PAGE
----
New research shows why some people get the common cold more easily

New research shows how different human cells respond to rhinovirus, the vector of the common cold. The results could help explain why some people are more susceptible to the disease than others.

Common cold.

Image credits Myriam / Pixabay.

Common colds, asthma attacks, and a host of other diseases associated with the respiratory tract share a common cause — rhinoviruses. However, not all people are made the same: some are more resistant to the pathogen, while others collapse into bed at the merest whiff of it.

In a bid to understand why, one team from the Yale University studied how key human cells respond to the pathogen.

Where’s the chicken soup?

To get to the bottom of things, the team worked with epithelial cells harvested from the nasal passages or lungs of healthy human donors. The team exposed both types of epithelial cells — kept in cultures under the same environmental conditions — to the virus.

Epithelial cells are a specialized type of cell that creates membranes and linings throughout the body. They’re usually the first bits to come into contact with pathogens, and, as such, possess traits that help them fight off bacteria and viruses. Rhinoviruses also have to contend with these cells when trying to infiltrate the body. Upon exposure to the bugs, epithelial cells lining our airways react to the threat, usually clearing it out of our systems before it gets a foothold and triggers symptoms. In some cases, however, this mechanism doesn’t seem to work: exposed to rhinoviruses, they fall mildly, or even seriously, ill.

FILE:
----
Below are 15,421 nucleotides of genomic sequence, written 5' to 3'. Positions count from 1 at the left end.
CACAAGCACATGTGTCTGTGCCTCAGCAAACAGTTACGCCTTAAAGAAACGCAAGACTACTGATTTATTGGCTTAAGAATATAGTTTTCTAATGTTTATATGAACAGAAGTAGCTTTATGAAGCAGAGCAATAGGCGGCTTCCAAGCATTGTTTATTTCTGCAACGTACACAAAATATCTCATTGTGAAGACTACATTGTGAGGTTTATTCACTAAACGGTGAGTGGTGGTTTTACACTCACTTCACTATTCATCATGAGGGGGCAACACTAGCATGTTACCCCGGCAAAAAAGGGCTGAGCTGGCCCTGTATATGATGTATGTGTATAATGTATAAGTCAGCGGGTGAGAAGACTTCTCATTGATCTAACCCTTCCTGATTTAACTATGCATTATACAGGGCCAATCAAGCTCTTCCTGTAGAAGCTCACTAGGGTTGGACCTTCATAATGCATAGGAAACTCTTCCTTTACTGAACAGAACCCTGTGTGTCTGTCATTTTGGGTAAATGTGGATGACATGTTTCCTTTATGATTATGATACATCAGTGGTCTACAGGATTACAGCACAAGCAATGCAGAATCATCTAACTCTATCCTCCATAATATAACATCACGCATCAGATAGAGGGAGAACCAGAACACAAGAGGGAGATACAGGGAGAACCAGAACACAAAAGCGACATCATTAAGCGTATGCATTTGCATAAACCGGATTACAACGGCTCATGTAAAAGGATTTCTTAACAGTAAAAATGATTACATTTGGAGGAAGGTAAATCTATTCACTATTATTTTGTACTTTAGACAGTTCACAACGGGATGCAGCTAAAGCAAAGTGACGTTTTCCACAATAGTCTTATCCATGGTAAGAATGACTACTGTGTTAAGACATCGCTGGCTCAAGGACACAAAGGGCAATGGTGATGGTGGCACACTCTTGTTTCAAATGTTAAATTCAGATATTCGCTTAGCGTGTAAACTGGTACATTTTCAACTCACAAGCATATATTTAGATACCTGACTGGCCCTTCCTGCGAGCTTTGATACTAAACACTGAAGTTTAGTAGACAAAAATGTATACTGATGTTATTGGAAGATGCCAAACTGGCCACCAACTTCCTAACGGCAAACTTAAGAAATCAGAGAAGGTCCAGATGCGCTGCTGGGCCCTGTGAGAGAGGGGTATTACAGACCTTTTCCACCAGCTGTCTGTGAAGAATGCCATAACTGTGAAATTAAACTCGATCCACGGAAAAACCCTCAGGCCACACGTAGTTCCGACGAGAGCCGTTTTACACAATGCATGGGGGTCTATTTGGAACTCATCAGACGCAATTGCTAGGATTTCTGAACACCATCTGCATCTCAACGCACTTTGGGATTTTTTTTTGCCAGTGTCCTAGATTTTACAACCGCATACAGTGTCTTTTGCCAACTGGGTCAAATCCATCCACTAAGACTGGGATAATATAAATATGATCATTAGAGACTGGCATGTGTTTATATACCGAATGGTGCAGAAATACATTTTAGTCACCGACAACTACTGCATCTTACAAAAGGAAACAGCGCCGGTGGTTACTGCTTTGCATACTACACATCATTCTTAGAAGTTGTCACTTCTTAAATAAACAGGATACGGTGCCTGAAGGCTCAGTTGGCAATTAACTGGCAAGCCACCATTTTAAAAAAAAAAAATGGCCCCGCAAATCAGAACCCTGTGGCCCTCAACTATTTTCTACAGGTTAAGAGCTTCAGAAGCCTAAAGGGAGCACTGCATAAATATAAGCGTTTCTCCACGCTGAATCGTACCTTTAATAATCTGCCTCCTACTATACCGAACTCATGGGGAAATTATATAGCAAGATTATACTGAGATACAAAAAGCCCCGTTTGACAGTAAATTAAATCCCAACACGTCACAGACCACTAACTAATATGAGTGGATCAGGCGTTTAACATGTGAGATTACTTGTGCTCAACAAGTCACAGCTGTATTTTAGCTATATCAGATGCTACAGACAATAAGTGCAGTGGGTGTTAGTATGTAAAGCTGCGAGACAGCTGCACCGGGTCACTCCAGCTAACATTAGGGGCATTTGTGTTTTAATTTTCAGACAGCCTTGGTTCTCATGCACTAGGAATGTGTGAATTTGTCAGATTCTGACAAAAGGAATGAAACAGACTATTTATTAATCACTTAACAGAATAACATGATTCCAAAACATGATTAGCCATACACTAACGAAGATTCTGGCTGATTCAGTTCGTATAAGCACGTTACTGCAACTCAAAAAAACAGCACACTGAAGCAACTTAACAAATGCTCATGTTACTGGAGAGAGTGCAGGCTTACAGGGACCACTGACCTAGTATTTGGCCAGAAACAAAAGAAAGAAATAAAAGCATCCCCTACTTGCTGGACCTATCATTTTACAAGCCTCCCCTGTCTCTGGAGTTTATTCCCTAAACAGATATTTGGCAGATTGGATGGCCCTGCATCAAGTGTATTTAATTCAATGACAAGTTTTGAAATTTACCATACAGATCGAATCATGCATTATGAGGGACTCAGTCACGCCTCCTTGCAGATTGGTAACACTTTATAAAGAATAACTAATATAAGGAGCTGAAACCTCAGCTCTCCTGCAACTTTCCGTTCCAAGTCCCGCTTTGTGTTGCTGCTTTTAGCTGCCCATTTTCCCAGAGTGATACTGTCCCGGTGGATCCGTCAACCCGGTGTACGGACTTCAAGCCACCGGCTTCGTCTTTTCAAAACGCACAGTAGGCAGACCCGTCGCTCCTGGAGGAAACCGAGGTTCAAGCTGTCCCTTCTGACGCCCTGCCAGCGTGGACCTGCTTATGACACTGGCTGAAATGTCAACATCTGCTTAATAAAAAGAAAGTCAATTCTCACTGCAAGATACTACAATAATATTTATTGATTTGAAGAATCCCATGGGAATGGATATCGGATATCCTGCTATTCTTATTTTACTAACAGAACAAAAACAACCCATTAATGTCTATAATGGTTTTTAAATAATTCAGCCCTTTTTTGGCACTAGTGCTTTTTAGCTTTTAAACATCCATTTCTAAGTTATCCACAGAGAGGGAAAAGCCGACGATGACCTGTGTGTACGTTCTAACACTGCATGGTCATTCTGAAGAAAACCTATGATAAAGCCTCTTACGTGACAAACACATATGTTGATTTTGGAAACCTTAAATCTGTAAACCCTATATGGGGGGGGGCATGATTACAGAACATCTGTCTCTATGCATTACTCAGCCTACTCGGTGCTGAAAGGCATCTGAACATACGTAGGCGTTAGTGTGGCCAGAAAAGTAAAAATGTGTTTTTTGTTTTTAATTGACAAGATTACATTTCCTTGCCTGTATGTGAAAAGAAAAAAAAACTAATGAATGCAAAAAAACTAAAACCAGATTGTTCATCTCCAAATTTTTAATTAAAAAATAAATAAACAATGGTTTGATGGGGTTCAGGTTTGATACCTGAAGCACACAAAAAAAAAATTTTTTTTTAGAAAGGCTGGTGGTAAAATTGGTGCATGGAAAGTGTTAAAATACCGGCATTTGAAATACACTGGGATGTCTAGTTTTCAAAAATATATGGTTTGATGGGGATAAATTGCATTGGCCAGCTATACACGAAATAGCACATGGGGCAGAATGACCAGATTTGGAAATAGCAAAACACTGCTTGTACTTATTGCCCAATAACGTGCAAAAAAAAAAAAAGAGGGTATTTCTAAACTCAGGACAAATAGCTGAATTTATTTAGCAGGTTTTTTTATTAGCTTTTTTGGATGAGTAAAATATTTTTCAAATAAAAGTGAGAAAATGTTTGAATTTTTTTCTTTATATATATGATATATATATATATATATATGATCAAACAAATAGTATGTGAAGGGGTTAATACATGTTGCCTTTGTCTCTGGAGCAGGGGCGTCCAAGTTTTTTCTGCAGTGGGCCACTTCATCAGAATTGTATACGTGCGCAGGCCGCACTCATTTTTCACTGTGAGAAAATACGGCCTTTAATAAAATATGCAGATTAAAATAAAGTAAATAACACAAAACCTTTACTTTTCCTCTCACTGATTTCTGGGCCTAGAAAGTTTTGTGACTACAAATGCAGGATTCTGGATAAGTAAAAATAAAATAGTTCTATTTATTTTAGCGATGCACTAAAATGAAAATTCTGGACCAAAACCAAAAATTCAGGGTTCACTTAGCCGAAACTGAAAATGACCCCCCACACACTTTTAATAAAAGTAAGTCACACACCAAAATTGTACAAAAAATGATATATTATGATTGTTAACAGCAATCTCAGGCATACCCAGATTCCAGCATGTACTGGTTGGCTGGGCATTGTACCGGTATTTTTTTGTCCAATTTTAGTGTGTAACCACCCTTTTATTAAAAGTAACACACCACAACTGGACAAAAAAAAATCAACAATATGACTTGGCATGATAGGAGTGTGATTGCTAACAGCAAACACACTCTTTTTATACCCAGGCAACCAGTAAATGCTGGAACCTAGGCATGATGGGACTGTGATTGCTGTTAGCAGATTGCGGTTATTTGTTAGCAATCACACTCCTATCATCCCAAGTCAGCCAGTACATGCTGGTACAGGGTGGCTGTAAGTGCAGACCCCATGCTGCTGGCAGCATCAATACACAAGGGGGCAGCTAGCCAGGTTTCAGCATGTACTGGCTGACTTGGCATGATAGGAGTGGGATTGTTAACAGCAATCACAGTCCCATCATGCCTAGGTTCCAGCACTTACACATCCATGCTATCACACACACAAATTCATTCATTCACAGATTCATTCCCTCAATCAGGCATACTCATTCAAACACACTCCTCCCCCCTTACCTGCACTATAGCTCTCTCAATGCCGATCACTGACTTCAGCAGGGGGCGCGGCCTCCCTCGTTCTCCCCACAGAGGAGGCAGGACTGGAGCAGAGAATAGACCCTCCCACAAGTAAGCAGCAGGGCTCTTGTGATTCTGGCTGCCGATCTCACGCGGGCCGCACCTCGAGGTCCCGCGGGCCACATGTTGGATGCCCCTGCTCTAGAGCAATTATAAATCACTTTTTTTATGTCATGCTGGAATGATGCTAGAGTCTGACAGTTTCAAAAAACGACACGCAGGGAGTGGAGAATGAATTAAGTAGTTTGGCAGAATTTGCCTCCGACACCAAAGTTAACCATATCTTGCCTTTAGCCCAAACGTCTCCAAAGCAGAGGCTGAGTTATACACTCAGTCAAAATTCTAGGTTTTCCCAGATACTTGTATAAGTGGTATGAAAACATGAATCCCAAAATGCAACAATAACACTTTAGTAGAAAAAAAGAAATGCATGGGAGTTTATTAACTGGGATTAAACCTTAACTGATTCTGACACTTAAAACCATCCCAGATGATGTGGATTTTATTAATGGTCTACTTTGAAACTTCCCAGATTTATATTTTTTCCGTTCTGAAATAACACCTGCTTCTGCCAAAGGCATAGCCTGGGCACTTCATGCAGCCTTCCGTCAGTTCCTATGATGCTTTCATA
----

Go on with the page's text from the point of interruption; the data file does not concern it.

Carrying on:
The team reports that under business-as-usual scenarios, nasal cells have the more robust antiviral reaction among the two samples of cells. Further lab tests involved activation of the RIG-I pathway — a pattern-recognition network that the body uses to identify pathogens — in both types of sample cells so the team could see how each operated under emergency scenarios.

Upon activation of the RIG-I network, both cell types produced antiviral responses and beefed up their defenses against oxidative stress. Viral activity usually puts oxidative stress, a kind of chemical damage, on the cells they attack — so such a reaction should help them weather the invasion. Nasal cells showed the strongest antiviral response, while bronchial (deeper respiratory system) cells exhibited the strongest oxidative resistance of the lot.